Planning4Minerals header
  Influence of EU
 Role of central government
 Role of regional bodies
 Enviro protection/heritage
 Role of elected members
 Local communities
 Planning process
 Future aggregate sites
 Commercial interests
 Planning permission
 Enforcing planning rights
 Natural and built heritage
 Noise and vibration
 Transport and traffic
 Air quality
 Water resources
 Mineral waste
  What are aggregates?
 Resources vs Reserves
 Location of aggregates
 Quarry design/restoration
 Aggregate process
 Aggregate testing
  Aggregates use
 Supply and demand
 Value to economy
 Regional supply issues
 Local economy
 Transportation issues
 Site map
 Notes for trainers

What are aggregates?

Aggregates are all around us, in our roads, houses, schools and hospitals. They are also used to filter our water and cleanse emissions from power stations. Aggregate comes in a variety of forms, each with its own characteristics and properties, and these determine its many uses.

Basic definition
Essentially aggregates can refer to any granular material formed from a natural rock substance. It is usually further defined either:
  • by its source: primary, secondary, recycled
  • by its geology: limestone, granite, sand and gravel, etc
  • by its grading: coarse, fine
  • by its end use: concrete aggregates, etc.
Primary aggregates
These are materials extracted directly from the ground in quarries or pits. They can be either sand and gravel, or hard rock.

Hard rock deposits are quarried from a fresh face and broken by mechanical means into aggregate. Geologically they can be igneous rocks such as granite or basalt; sedimentary rocks such as limestone or sandstone; or metamorphic rocks such as quartzite. As aggregates, they are often referred to as crushed rock or by their individual geological names. Explosives will need to be used to break the rock face into pieces and often the rock will pass through several stages of crushing and screening to create the final product.

Sand and gravel quarry

Sand and gravel quarry.

  Hard rock quarry

Hard rock quarry.

Sand and gravel can be of any geological origin, but it has already been broken into pieces by the natural processes of weathering, transported by water or ice, and then deposited in a loose form. Gravel can still be in large pieces, which will need crushing, and usually all the material will need to be washed to remove fine clay particles.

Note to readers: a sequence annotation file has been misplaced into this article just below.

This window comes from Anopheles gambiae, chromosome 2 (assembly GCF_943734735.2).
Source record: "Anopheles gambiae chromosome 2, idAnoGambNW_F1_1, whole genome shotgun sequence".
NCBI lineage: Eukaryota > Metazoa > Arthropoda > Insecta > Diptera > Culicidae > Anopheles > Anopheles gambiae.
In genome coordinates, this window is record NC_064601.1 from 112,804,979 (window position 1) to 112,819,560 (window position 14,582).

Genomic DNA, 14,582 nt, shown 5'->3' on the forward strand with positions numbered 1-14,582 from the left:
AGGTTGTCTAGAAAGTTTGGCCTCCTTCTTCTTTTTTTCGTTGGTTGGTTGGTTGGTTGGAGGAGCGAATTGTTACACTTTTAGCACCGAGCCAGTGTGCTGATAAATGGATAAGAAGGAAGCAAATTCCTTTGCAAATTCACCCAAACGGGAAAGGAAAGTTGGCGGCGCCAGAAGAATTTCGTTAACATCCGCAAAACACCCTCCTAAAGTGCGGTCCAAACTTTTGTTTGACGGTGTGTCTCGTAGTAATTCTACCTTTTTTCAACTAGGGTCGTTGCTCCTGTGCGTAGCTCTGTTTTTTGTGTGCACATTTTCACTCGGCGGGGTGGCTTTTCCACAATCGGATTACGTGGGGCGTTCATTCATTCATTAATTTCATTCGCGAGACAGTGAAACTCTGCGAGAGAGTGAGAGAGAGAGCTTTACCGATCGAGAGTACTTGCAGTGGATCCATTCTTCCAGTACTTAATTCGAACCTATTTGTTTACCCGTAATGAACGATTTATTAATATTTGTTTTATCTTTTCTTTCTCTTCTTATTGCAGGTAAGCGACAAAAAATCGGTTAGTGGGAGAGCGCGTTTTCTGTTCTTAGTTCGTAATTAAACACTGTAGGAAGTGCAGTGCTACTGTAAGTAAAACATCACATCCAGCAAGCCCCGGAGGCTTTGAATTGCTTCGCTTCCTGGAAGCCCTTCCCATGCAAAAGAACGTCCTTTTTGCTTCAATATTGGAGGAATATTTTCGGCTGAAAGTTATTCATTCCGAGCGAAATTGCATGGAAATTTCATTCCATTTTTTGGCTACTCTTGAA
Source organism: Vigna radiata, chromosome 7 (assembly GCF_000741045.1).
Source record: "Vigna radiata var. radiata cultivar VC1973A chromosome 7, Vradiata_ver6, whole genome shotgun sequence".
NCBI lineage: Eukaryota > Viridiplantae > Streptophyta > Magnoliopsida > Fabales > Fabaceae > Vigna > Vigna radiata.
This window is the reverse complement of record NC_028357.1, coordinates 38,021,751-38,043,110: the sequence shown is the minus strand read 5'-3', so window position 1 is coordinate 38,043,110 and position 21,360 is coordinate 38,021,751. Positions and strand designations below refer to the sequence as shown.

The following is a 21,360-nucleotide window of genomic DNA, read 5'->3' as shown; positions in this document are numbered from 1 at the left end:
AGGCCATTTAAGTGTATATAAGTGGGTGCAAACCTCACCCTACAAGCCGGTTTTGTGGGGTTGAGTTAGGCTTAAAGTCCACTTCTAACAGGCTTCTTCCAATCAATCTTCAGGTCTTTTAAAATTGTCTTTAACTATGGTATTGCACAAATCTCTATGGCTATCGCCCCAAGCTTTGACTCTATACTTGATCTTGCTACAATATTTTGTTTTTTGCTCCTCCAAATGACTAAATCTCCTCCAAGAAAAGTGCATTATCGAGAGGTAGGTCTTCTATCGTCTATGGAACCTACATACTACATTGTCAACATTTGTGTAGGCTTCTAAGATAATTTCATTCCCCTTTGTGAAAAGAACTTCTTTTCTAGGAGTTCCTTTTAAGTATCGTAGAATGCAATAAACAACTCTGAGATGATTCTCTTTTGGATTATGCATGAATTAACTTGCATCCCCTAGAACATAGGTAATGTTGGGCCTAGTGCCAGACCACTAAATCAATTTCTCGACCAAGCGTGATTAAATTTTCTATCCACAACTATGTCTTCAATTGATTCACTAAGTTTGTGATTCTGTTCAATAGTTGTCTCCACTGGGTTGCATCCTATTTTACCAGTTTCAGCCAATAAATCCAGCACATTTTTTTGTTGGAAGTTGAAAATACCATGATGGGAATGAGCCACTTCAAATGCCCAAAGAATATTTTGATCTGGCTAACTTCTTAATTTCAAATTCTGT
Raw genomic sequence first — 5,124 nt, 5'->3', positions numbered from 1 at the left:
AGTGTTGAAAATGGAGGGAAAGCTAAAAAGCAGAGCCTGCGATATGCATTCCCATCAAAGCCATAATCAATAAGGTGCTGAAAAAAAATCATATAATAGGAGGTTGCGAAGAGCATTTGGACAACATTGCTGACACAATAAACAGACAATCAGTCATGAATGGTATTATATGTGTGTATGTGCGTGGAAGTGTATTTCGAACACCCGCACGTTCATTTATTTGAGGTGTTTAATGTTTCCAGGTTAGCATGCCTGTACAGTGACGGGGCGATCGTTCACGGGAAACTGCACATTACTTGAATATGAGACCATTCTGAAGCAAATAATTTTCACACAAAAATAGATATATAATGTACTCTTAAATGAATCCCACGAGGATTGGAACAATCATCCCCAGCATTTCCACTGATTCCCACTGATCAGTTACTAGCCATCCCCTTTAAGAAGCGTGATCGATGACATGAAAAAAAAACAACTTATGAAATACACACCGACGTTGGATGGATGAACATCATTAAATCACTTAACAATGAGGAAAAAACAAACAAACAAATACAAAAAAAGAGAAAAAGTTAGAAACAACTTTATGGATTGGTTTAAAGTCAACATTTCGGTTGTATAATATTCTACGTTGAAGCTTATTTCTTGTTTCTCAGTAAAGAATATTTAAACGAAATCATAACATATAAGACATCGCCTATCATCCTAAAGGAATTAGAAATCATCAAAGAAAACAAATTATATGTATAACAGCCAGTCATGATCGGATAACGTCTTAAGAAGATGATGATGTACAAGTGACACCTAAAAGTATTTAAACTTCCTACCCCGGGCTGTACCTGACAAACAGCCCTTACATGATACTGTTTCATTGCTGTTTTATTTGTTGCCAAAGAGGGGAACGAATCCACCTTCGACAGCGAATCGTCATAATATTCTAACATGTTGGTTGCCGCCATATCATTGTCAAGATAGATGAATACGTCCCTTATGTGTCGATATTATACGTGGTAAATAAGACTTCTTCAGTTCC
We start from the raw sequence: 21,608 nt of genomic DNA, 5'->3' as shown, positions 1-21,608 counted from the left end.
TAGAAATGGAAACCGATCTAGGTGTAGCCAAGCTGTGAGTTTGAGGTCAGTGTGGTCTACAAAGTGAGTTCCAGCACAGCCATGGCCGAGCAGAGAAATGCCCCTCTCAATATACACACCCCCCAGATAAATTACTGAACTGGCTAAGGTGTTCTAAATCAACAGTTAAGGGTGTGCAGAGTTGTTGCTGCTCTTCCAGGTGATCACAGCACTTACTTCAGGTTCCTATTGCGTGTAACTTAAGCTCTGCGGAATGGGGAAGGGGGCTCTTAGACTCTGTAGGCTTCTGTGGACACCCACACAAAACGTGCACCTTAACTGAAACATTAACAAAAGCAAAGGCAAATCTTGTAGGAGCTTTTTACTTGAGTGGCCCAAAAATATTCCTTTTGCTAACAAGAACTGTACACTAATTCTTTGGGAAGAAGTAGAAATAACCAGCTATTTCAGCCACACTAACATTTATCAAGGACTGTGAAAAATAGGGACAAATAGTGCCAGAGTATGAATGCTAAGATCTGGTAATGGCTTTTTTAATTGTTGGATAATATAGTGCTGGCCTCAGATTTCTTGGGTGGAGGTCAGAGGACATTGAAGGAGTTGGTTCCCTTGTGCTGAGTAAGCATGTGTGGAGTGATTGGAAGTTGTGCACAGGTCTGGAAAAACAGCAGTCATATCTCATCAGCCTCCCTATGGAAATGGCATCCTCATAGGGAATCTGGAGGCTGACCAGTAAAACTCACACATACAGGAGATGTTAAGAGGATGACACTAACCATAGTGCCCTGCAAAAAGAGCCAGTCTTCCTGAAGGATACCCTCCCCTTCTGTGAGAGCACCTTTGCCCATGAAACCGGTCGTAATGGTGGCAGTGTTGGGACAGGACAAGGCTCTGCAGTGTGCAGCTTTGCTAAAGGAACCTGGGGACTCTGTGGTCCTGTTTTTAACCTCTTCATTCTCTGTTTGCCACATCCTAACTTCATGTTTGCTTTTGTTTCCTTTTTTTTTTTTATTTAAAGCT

Marine aggregates are sand and gravel dredged from the sea floor in permitted areas of the UK continental shelf. Further processing is again used to crush, screen and wash the material to provide the required products. Under the European Standards for Aggregates, primary aggregates are also known as 'natural aggregates'.

Secondary aggregates
In many parts of the aggregate industry this term is used interchangeably with 'recycled' aggregates. However, secondary aggregates can be more correctly defined as aggregates produced as a by-product of other mining or quarrying activities such as china clay waste, slate waste and colliery spoil, or as a by-product of other industrial processes, e.g. blast furnace slag, incinerator ash, or the ash from coal-fired power stations. Under the European Standards, mineral wastes are included in the definition of 'natural aggregates', whereas the aggregates derived from industrial processes are defined as 'manufactured aggregates'.

Recycled aggregates are materials produced by the recycling of construction and demolition waste. They can be crushed concrete, bricks or glass, asphalt planings (ie the surface layers of roads removed during roadworks) or spent rail ballast. Processing includes crushing and screening, as with primary aggregates, but also the removal of metal, plastic or wood waste. In some locations top soil is produced as a by-product of this processing.

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